Fit your life into a space equivalent to four parking stalls. It seems outrageous, but environmental engineer in-training Laura Creswell did just that. She’s been living gracefully—and tastefully—in 335 square feet for almost a year.
When she set out to find “the tiniest place in the city,” her realtor (and her mother) thought she was crazy. “I love the creativity that a small space provides, not to mention the obvious economic aspects of living tiny,” says Creswell. Last September, after looking at over 40 tiny properties, she walked into an “empty shoebox” of a condo in Crestview Tower in Oliver, and instantly felt at home.
That was the easy part. Now everything needed a place. Thanks to her careful engineer’s eye and modern style even her 20 pairs of shoes fell perfectly into place in the micro-condo. “A lot of people call me a minimalist, which I am totally not,” says Creswell, pulling back a curtain to reveal a closet over-flowing with colour-coordinated clothes. The apartment is immaculately organized—even her stools have a wall mount.
Every inch of the $154,000 condo is precious. The gap beneath her pantry is used for hidden “junk trays” that appear at the pull of a tab. A mystery door at the bottom of her murphy bed stores the couch cushions that are displaced when the bed is lowered from the wall. Her 12th-storey window seat creates a cozy spot to curl up with an unobstructed view of the High Level Bridge. “I can make this [condo] a movie theatre for 10, a breakfast bar with a view, a dining room for six or a full master bedroom,” says Creswell, a perennial host who loves the astonishment on guests’ faces when they enter.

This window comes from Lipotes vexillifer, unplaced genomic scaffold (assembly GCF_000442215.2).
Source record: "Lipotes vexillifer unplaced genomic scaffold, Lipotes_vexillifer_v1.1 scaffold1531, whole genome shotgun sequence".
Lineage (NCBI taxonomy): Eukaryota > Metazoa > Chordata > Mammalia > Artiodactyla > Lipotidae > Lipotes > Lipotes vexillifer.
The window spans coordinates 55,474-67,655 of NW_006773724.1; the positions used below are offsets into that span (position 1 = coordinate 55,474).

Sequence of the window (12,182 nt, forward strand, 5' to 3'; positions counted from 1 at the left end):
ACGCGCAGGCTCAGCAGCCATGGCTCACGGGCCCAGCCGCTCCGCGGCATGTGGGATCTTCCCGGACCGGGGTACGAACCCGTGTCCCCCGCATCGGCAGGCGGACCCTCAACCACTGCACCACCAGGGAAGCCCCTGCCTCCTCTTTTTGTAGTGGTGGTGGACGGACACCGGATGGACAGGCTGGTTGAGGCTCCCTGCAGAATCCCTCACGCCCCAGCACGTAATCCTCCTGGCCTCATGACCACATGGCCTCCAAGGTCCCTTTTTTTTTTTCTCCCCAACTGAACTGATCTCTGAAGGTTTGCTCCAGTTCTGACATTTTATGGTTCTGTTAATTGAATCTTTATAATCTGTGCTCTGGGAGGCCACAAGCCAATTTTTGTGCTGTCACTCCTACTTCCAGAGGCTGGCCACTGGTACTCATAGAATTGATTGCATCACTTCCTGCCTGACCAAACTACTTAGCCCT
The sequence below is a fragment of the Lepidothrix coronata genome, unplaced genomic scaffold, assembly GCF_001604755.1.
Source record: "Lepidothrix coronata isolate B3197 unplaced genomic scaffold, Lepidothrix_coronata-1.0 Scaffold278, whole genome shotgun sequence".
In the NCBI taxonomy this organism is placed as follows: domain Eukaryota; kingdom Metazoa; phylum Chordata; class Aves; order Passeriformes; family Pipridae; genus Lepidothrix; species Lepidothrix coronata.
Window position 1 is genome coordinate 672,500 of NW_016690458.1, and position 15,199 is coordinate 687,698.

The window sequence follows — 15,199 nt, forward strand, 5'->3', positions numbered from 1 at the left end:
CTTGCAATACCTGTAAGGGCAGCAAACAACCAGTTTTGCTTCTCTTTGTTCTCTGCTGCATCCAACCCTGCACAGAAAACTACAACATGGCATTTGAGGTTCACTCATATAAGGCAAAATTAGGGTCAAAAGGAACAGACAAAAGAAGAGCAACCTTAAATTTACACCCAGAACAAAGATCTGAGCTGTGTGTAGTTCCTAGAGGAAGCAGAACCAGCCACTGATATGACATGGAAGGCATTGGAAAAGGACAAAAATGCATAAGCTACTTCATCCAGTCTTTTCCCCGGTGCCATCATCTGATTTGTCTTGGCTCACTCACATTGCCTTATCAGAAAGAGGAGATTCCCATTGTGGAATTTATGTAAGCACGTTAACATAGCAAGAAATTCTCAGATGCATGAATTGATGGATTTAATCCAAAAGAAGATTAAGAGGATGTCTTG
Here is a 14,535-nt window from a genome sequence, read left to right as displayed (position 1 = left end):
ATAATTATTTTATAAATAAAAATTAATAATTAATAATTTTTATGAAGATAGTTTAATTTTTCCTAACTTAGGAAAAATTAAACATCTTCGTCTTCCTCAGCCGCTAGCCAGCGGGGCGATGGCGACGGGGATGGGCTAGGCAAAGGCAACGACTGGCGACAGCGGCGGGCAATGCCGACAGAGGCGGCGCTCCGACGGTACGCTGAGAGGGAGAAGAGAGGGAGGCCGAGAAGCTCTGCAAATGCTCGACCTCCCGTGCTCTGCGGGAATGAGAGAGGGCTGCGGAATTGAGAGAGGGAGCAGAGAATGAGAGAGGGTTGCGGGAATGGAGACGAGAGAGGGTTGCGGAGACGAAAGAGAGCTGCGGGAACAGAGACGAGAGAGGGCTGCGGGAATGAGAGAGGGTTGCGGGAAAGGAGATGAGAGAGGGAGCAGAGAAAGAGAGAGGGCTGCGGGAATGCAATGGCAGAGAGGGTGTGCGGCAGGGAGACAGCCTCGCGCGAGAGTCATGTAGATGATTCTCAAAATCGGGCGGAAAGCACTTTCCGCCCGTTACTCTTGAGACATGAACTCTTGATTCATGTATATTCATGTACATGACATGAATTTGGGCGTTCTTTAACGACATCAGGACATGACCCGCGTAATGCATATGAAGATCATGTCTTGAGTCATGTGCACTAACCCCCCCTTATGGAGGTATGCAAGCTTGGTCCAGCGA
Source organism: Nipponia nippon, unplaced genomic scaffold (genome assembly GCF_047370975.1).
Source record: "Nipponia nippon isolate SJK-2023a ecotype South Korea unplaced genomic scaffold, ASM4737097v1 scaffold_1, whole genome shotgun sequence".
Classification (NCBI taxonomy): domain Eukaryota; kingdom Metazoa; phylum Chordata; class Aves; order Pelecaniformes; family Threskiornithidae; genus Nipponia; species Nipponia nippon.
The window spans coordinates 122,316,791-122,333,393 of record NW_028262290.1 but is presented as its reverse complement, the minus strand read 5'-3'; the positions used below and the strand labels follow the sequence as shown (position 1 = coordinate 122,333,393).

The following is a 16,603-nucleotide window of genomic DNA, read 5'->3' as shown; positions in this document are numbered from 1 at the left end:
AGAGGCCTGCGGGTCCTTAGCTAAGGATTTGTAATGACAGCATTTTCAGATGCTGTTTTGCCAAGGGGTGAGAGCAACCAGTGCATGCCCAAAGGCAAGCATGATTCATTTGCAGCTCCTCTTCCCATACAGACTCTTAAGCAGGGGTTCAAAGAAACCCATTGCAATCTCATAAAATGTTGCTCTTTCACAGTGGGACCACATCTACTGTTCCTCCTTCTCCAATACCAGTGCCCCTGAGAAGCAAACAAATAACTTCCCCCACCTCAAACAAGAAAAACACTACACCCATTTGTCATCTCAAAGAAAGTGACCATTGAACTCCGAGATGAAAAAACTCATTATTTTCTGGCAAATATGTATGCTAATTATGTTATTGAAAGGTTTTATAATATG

Her biggest struggle with living tiny isn’t the space, but the perception of it.
Friends often ask when she’s moving out, as if her home were a short-term experiment. But Creswell believes that this is the future of housing. Smaller spaces, she says, encourage tenants to explore the outside environment— to reside in their community as much as in their home. (Creswell consults on tiny living and design. Email firstname.lastname@example.org.)
MEDIAN SELLING PRICE FEB 2016 – APR 2016
Oliver: $275,500 (+$24,833 from Nov ’15–Jan ’16)
Difference from listing price: -$12,433
Days on market: 38 (-22 from Nov ’15–Jan ’16)
Downtown: $340,037 (+$10,121 from Nov ’15–Jan ’16)
Difference from listing price: -$7,496
Days on market: 35 (-34 from Nov ’15–Jan ’16)